IATA: 2014 was a Safe Year for Aviation
“While aviation safety was in the headlines in 2014, the data show that flying continues to improve its safety performance”, Tony Tyler, the director general and CEO of the International Air Transport Association (IATA), said on Monday.
According to IATA’s 2014 commercial aviation safety performance, there were 12 fatal accidents involving all aircraft types in 2014 with 641 fatalities, compared with an average of 19 fatal accidents and 517 fatalities per year in the five-year period (2009-2013).
The 2014 global jet accident rate (measured in hull losses per 1 million flights) was 0.23, which was the lowest rate in history and the equivalent of one accident for every 4.4 million flights.
IATA underlined that this was an improvement over 2013 when the global hull loss rate stood at 0.41 (an average of one accident every 2.4 million flights) and also an improvement over the five-year rate (2009-2013) of 0.58 hull loss accidents per million flights jet.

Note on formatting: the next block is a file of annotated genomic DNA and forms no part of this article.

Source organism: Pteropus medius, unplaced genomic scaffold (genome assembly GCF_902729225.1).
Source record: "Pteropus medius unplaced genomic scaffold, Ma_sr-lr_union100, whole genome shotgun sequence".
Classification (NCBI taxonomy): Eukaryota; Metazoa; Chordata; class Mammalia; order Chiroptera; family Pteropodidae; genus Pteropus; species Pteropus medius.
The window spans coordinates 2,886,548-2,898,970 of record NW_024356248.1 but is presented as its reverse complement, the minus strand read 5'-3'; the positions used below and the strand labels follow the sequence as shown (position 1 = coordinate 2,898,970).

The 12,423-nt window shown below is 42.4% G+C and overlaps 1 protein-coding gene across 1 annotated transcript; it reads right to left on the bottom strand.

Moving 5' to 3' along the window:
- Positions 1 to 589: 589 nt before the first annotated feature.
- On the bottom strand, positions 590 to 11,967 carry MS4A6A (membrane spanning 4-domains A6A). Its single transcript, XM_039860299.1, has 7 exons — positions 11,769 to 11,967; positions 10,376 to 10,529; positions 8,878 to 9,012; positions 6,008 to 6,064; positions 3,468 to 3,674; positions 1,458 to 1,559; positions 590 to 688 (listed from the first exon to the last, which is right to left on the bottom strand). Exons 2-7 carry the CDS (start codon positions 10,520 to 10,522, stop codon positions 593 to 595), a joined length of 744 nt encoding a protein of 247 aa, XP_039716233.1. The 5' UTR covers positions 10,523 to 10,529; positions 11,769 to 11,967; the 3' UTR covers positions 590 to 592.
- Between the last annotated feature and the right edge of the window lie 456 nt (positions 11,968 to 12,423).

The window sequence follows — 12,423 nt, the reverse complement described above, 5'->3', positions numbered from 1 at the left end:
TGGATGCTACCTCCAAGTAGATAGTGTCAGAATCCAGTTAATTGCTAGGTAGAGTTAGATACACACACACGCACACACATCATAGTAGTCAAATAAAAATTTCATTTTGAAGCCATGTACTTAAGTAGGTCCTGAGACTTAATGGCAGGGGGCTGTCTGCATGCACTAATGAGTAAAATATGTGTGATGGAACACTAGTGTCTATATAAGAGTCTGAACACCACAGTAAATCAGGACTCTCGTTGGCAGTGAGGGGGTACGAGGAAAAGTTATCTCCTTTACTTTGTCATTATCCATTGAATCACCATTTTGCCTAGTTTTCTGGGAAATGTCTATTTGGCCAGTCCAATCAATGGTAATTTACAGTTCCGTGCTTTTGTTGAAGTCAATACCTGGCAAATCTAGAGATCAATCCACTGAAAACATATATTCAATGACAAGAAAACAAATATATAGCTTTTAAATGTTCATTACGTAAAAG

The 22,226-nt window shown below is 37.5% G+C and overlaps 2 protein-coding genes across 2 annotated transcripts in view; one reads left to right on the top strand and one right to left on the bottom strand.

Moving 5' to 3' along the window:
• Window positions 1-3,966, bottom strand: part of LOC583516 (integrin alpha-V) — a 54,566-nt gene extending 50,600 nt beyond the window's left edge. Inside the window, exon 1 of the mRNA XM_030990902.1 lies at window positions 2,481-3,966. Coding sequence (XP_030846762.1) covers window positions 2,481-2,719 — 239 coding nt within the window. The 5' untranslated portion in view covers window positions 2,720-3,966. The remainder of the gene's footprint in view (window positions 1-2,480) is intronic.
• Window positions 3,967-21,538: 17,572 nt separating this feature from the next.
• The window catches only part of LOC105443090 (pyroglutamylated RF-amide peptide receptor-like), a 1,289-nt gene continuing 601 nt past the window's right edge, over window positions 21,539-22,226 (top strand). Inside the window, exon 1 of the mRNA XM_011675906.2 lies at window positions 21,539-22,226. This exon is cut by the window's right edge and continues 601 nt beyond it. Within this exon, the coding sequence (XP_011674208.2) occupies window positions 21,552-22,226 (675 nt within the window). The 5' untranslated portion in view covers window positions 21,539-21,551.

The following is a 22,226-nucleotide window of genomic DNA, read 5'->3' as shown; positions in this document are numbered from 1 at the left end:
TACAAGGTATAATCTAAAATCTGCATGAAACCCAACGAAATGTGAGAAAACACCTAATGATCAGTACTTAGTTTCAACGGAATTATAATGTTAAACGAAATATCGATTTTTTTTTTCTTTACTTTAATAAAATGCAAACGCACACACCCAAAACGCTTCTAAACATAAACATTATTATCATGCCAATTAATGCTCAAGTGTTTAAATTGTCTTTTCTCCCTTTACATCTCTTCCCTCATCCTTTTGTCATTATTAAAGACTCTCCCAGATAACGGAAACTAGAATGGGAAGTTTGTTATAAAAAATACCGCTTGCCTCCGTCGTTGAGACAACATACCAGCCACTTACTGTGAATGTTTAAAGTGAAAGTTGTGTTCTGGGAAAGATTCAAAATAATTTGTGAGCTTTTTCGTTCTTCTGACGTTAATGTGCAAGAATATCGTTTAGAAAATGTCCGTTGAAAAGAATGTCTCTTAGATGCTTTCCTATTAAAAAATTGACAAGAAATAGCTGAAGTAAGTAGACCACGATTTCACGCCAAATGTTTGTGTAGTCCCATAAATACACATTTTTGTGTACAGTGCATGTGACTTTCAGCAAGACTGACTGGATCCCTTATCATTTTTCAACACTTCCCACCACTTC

MH 370 and MH 17
The year 2014 will be remembered for two extraordinary and tragic events — MH 370 and MH 17. IATA said that although the reasons for the disappearance and loss of MH 370 are unknown, it is classified as a “fatal accident” — one of 12 in 2014.
“The aviation industry has welcomed the proposal by the International Civil Aviation Organization (ICAO) to move towards the adoption of a performance-based standard for global tracking of commercial aircraft, supported by multi-national operational assessments to evaluate impact and guide implementation,” IATA said.
However, the destruction of MH 17 by anti-aircraft weaponry is not included as an accident under globally-recognized accident classification criteria. The four aircraft involved in the events of 9.11 were treated in the same way.
“To the flying public an air tragedy is an air tragedy, regardless of how it is classified. In 2014 we saw a reduction in the number of fatal accidents—and that would be true even if we were to include MH 17 in the total. The greatest tribute that we can pay to those who lost their lives in aviation-related tragedies is to continue our dedication to make flying ever safer. And that is exactly what we are doing”, Mr. Tyler added.